Parrying the Pitfalls of PrEP: Project PEACH

  • End date
    Feb 15, 2025
  • participants needed
  • sponsor
    Emory University
Updated on 15 June 2022


The study is a prospective cohort of young MSM who are followed for 2 years either in-person at the PRISM Health Research Clinic and/or virtually with telehealth study visits. Follow-up visits occur as frequently as every 3 months, or as appropriate to clinical needs of HIV PrEP or STI PEP. The investigators will enroll men who may decide to start or stop PrEP, change from daily oral PrEP to on-demand oral PrEP or from on-demand oral PrEP to daily PrEP, to start or stop STI PEP at any point in the study period, or injectable PrEP as an alternative to daily oral PrEP or on-demand oral PrEP. All men will be provided with the study's mobile smart phone app to support early identification of risks for PrEP discontinuation, to provide information about STI PEP and document usage patterns of on-demand oral PrEP and STI PEP, and to support easy linkage to support services for PrEP counseling and addressing concerns or questions about STI PEP and injectable PrEP.


Men who have sex with men (MSM) are disproportionately impacted by the U.S. HIV epidemic. Pre-exposure prophylaxis, or PrEP, is a relatively newer HIV prevention strategy that involves taking HIV antiviral medications either daily or on-demand to prevent HIV infection following high risk sexual activity. Both daily and on-demand PrEP have been shown to prevent infection if taken consistently and correctly. A prior research with this high-risk population in Atlanta, where it was offered daily PrEP to study participants, resulted in significant PrEP interest and initiation however high rates of PrEP discontinuation throughout the study were of great concern and, in some cases, led to HIV infection. Additionally, the study found high rates of bacterial sexually transmitted infection (STI) diagnoses both independent of, and concurrent with, higher PrEP use leading to concerns that condoms are not being used among MSM on PrEP.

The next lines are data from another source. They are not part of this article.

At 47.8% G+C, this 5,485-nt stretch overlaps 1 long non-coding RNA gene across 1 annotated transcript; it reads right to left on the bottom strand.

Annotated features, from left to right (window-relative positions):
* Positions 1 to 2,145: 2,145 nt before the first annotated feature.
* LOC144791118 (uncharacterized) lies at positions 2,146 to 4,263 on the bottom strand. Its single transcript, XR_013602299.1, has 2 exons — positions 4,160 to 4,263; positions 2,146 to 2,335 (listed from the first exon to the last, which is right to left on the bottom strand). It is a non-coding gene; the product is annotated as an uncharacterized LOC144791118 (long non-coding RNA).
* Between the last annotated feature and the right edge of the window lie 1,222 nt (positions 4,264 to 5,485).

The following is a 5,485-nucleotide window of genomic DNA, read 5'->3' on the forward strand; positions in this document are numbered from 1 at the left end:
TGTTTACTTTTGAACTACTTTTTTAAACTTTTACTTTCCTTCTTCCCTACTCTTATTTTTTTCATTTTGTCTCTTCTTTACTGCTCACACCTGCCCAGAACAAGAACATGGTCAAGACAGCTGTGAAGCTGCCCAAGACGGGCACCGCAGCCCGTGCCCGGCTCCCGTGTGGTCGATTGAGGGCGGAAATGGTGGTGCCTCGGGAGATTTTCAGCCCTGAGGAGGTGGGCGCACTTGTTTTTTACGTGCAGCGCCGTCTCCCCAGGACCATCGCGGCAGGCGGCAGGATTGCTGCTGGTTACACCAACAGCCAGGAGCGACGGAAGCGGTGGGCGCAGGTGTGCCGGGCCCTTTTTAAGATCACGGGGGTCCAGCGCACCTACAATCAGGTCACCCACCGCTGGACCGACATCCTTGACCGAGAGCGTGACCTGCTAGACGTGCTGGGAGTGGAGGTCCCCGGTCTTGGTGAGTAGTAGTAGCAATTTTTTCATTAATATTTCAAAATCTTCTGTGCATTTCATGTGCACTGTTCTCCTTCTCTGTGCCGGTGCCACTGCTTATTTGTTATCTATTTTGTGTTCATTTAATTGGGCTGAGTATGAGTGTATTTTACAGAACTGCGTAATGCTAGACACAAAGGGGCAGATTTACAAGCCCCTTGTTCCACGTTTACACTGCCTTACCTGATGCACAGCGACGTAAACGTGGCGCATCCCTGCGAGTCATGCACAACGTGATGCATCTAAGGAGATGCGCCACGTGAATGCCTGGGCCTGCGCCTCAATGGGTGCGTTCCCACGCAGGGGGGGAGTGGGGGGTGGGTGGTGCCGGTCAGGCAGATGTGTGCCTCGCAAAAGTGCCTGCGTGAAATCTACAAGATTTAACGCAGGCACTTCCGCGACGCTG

The proposed work will expand upon the previous study with an intervention focus for MSM in Atlanta with aims of (1) preventing daily oral PrEP discontinuation; (2) offering on-demand oral PrEP as an alternative for MSM not interested in daily oral PrEP, (3) decreasing the incidence of bacterial STIs by offering STI post-exposure prophylaxis (PEP) which involves taking doxycycline immediately following high risk sexual behavior, 4) to start injectable PrEP as an alternative to daily oral PrEP or on-demand PrEP.

The study will involve a cohort of 200 MSM aged 18-45 in Atlanta who will be followed for two years. Participants will be recruited online from social media and dating websites, and in-person from different venues and events where MSM are known to attend. Men will take a short online eligibility screener either on a tablet, if recruited in-person, or on their own device if recruited online. Participants will be compensated for the various study activities (e.g., study visits, online behavioral surveys, weekly/monthly surveys).

If men screen eligible, they will be invited to a baseline study visit that will occur either in-person at the research clinic or virtually. Because of the ongoing COVID-19 pandemic, the plan is to offer participants the option of conducting study activities virtually or in-person. Consent will occur at the beginning of the baseline visit. Following the baseline visit, all participants will have two more study visits at months 12 and 24. At the three study visits, participants will be tested for HIV, STIs and drugs of abuse and take an online behavioral survey. Participants will also take an online behavioral survey at months 4, 7 and 19.